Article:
Cricket's the real winner as the Ashes goes the distance

Whatever happens over the next two weeks there has been one triumph about this Ashes series and it is that at least the fourth and fifth Tests in Melbourne and Sydney matter.

It has not always been the case. When England won in 2005 and 2009 at home there was huge public interest for two reasons. First was that Australia had dominated for so long but there was also the increasing tension that built over all five Test matches. In both cases the winner of the urn was not decided until the final innings of the final Test match at the Oval. Each delivery mattered, let alone each day and match, but in Australia recently the whole shebang has been decided far too quickly.

Remember 2006/7? End of the third Test in Perth and it was 3-0 Australia and all that mattered was the possibility of a whitewash that was duly achieved. There was no pressure or excitement, just a ritual slaying with minimal drama and interest.

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In 2002/3 the main feature for England was the superlative batting of Michael Vaughan. He scored 633 runs including three centuries but the series result was again 3-0 after the third Test. The whitewash was only avoided by an England win in Sydney based on Vaughan's 183 and Andy Caddick's 7-94 on a worn, dry surface.

In 1998/9 the series was also completed long before the Test schedule.

The first Test was saved by England courtesy of an enormous thunderstorm in Brisbane but Perth and Adelaide were defeats that ensured Australia kept the Ashes. Melbourne, however, saw a thrilling last-day win as Dean Headley discovered reverse swing and bowled Australia out 12 short of the 175 target. It was notable not only for it being one of England's first performances of reverse swing but that he bowled unchanged for an extended session, finishing with 6-60.

The win livened the whole series as another in Sydney would have left the score 2-2, a very creditable result, but Stuart MacGill exploited a turning pitch to take 12 wickets in the match and complete a comfortable victory for the Aussies. It was not all bad for England though as the irrepressible Darren Gough took a hat-trick and England had at least competed.

However, to have a series so evenly poised as this one has generated much greater interest than any individual performances ever could.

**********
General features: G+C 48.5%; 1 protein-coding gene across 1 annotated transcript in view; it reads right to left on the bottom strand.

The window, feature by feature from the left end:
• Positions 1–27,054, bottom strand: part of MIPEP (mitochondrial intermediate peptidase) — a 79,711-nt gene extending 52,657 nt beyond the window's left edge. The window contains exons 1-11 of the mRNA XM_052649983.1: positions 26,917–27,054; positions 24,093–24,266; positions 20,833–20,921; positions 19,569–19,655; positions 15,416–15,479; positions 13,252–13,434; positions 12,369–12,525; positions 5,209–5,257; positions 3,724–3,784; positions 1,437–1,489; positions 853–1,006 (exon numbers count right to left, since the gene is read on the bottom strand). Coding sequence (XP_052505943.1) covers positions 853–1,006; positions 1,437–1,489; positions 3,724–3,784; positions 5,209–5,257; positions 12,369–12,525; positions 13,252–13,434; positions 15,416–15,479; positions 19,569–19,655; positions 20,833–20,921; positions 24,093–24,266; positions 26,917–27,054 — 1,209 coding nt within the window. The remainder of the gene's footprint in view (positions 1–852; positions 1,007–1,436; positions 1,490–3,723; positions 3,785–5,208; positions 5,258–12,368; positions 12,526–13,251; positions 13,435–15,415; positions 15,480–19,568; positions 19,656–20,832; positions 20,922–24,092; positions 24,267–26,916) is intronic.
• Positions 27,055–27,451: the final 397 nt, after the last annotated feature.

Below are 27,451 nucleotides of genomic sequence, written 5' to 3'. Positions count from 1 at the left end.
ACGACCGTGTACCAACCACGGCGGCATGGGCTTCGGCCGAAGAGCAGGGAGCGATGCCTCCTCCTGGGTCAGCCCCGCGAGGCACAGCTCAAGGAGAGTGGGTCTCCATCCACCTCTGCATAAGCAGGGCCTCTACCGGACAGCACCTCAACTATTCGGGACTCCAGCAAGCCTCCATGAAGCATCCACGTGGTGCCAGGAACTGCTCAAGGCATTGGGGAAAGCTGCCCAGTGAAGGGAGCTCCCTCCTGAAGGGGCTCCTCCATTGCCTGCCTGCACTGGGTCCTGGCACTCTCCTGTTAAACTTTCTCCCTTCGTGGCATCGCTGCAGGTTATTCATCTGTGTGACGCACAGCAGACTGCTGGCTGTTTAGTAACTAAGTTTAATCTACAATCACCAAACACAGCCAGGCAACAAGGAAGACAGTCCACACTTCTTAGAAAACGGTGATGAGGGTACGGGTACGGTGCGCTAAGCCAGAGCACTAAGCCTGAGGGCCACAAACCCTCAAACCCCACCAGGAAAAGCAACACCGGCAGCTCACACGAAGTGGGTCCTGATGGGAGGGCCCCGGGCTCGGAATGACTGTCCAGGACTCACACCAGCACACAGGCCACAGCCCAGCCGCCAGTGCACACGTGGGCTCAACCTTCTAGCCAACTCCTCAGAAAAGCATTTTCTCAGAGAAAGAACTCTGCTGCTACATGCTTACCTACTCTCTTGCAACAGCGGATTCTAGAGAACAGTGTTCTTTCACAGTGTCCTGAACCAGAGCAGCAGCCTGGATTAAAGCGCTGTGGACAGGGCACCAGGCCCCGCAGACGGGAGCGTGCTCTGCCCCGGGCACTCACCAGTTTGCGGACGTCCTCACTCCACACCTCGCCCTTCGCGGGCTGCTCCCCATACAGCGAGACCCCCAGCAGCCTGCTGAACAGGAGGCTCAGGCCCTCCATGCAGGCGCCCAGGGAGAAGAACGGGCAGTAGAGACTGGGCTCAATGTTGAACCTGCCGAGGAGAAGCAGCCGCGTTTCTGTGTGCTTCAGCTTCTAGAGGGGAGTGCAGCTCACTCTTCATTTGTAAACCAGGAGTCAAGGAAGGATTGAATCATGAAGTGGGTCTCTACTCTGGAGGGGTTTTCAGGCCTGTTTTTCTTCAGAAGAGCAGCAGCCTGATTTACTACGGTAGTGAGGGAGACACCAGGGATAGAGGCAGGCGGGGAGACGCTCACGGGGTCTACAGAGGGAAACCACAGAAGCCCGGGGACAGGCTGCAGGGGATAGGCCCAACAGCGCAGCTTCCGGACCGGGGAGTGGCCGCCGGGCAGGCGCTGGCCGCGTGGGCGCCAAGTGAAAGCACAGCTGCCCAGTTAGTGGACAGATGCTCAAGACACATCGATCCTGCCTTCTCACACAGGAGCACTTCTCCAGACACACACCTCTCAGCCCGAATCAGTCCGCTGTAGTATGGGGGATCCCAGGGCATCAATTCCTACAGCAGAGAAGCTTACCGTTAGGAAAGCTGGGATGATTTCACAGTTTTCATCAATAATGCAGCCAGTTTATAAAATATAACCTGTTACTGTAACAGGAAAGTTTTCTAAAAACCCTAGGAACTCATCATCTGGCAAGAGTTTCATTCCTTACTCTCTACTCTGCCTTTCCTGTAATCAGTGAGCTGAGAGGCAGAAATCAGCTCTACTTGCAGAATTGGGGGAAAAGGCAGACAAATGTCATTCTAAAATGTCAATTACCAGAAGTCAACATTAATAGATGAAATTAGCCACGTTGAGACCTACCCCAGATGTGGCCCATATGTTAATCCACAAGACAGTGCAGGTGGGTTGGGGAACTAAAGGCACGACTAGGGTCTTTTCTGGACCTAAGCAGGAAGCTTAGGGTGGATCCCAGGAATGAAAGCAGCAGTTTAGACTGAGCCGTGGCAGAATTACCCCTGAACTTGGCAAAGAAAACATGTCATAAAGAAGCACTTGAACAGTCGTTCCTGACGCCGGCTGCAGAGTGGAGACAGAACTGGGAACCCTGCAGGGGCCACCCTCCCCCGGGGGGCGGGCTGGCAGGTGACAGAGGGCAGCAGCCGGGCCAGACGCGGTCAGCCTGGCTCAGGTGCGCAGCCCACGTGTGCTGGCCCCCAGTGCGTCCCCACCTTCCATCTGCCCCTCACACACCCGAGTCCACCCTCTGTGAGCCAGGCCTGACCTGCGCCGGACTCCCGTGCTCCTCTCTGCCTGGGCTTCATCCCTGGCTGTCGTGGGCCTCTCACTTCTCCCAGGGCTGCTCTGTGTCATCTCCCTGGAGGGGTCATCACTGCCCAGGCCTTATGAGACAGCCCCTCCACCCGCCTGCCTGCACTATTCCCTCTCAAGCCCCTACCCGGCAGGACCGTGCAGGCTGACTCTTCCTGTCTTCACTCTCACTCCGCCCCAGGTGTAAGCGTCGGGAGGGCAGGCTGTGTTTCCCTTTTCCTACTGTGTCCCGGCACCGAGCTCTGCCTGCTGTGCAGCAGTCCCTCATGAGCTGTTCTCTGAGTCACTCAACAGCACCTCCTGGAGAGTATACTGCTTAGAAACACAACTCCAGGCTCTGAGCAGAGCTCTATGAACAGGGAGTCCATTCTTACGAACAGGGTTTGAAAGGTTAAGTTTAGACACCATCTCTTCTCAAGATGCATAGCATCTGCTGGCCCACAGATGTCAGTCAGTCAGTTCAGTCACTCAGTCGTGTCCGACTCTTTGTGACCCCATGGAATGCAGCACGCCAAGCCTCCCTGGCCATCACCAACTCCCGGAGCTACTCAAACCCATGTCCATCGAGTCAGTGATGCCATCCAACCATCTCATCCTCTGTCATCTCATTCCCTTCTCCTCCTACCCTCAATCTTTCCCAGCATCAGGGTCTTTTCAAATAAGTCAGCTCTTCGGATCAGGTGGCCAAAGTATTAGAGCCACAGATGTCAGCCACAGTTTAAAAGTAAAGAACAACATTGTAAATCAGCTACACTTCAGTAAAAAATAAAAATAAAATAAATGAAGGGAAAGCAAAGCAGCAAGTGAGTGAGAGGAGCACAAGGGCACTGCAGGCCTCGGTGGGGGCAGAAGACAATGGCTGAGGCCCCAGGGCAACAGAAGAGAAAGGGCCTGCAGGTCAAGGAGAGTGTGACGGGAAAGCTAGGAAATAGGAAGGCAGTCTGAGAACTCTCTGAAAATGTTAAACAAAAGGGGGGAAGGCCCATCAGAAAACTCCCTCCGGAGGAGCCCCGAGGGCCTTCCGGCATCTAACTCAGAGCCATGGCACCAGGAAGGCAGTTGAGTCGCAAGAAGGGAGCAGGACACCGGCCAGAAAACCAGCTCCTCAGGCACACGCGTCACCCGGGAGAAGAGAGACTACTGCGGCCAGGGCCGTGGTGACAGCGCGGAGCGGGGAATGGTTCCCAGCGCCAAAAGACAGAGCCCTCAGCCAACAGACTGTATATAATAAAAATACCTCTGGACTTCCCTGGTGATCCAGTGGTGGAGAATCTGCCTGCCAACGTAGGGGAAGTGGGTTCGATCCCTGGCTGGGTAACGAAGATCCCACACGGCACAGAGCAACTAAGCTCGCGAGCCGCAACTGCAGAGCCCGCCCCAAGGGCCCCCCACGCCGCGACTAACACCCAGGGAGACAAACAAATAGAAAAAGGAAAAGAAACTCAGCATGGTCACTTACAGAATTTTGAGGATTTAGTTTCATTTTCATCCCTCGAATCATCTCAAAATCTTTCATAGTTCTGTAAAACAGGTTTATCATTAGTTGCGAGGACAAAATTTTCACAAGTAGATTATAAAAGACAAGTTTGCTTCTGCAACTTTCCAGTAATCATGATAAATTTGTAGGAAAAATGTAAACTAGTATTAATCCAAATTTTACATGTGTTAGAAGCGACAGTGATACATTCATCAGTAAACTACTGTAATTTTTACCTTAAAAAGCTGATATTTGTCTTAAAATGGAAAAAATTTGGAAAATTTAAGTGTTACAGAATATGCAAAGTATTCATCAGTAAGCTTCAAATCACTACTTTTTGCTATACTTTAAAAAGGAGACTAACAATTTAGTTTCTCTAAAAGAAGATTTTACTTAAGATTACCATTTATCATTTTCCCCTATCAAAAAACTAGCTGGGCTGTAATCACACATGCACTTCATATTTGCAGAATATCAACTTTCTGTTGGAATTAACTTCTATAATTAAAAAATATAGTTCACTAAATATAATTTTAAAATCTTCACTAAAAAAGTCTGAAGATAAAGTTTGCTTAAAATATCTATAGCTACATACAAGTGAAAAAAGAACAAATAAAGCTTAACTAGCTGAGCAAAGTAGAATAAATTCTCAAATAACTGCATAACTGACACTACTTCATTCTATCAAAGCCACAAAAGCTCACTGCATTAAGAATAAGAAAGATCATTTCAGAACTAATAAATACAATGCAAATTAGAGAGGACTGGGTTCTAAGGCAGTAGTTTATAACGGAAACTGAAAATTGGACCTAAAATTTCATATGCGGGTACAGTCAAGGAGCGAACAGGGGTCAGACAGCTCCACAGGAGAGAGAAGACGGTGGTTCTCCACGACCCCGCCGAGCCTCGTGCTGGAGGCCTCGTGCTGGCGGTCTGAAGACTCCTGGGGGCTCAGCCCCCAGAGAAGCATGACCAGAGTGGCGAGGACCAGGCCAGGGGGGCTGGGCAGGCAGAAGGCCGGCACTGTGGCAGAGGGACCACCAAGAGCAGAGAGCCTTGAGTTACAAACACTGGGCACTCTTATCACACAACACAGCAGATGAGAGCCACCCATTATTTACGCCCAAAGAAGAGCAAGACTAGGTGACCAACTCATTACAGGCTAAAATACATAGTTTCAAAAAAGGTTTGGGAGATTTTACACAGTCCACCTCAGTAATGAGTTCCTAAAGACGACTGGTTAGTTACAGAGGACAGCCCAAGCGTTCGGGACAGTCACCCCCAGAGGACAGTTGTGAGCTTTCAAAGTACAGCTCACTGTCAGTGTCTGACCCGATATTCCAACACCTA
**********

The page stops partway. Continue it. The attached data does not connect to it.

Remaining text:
After the Adelaide Test a newspaper poll in Melbourne asked the locals if they would go to the Melbourne Test. The answer was a resounding 'No', a direct reaction to Australia's meek capitulation. Two weeks later and after a thumping win in Perth the organisers at the MCG were hoping for a world record first-day crowd of more than 94,000.

While such levels will not be reached for each day, if the match is close then there is a very good chance that ticket sales in Melbourne and Sydney will break all records.It proves the public want close, hard-fought matches where the result is not known, and this time they have it.

It is curious, though, that the winning margins in the two result matches have been so big and yet there is absolutely nothing between the two sides. It is an anomaly that cricket produces but, if the teams can manage a final-day nerve-jangler, then this series may go down as one of the classics and a new generation of Ashes heroes will emerge, ensuring the kids in backyards and gardens in both countries grow up desperate to beat the old enemy rather than solely as a replica shirt-wearing football fan. And cricket desperately needs such interest if it is to survive and indeed thrive.

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The power of the Ashes cannot be better explained than by the fact that South Africa are currently hosting India in a three-match series that will decide the No.1 ranked team. India are No.1 and South Africa No.2 but it is the Ashes as an iconic series that has the world's attention. This is partly down to history as the Ashes is one of the most recognisable sporting brands, but also because it is played over five matches, which allows a stronger narrative to develop. Players are exposed, can be dropped and recalled like Mitchell Johnson, and the likely eventual result can change numerous times.

A three-match series is over too quickly, frequently within eight days of playing. The public miss out on the drama of players developing or unravelling before them and it is this characteristic of five-match series that engages the public.

Consider the story of Johnson in Australia. Appalling in Brisbane, dropped in Adelaide and a match winner in Perth. What will he do in Melbourne and Sydney? It could decide the result. Indeed it probably will.